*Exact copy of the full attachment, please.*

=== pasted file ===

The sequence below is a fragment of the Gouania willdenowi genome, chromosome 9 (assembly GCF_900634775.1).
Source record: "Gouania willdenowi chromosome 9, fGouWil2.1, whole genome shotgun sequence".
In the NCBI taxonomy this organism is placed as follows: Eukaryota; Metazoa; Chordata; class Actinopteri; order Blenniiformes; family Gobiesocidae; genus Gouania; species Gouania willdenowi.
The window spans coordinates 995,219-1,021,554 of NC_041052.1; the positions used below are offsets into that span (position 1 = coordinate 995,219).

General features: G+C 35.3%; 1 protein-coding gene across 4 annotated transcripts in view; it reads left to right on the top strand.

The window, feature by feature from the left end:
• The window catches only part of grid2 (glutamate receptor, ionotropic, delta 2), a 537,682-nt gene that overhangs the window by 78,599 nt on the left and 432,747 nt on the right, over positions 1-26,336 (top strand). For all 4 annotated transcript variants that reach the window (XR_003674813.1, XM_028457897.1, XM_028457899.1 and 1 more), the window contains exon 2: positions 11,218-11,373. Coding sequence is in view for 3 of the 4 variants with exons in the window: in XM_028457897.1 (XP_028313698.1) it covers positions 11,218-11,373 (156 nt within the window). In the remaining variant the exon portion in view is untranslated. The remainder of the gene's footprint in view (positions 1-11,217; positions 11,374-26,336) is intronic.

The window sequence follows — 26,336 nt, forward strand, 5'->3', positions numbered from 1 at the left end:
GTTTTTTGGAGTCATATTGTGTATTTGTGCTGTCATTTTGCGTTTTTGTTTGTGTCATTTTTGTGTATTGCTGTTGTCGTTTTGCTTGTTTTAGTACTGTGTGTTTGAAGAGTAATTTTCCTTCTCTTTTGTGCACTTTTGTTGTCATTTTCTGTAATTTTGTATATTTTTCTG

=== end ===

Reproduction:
The sequence below is a fragment of the Gouania willdenowi genome, chromosome 9 (assembly GCF_900634775.1).
Source record: "Gouania willdenowi chromosome 9, fGouWil2.1, whole genome shotgun sequence".
In the NCBI taxonomy this organism is placed as follows: Eukaryota; Metazoa; Chordata; class Actinopteri; order Blenniiformes; family Gobiesocidae; genus Gouania; species Gouania willdenowi.
The window spans coordinates 995,219-1,021,554 of NC_041052.1; the positions used below are offsets into that span (position 1 = coordinate 995,219).

General features: G+C 35.3%; 1 protein-coding gene across 4 annotated transcripts in view; it reads left to right on the top strand.

The window, feature by feature from the left end:
• The window catches only part of grid2 (glutamate receptor, ionotropic, delta 2), a 537,682-nt gene that overhangs the window by 78,599 nt on the left and 432,747 nt on the right, over positions 1-26,336 (top strand). For all 4 annotated transcript variants that reach the window (XR_003674813.1, XM_028457897.1, XM_028457899.1 and 1 more), the window contains exon 2: positions 11,218-11,373. Coding sequence is in view for 3 of the 4 variants with exons in the window: in XM_028457897.1 (XP_028313698.1) it covers positions 11,218-11,373 (156 nt within the window). In the remaining variant the exon portion in view is untranslated. The remainder of the gene's footprint in view (positions 1-11,217; positions 11,374-26,336) is intronic.

The window sequence follows — 26,336 nt, forward strand, 5'->3', positions numbered from 1 at the left end:
GTTTTTTGGAGTCATATTGTGTATTTGTGCTGTCATTTTGCGTTTTTGTTTGTGTCATTTTTGTGTATTGCTGTTGTCGTTTTGCTTGTTTTAGTACTGTGTGTTTGAAGAGTAATTTTCCTTCTCTTTTGTGCACTTTTGTTGTCATTTTCTGTAATTTTGTATATTTTTCTG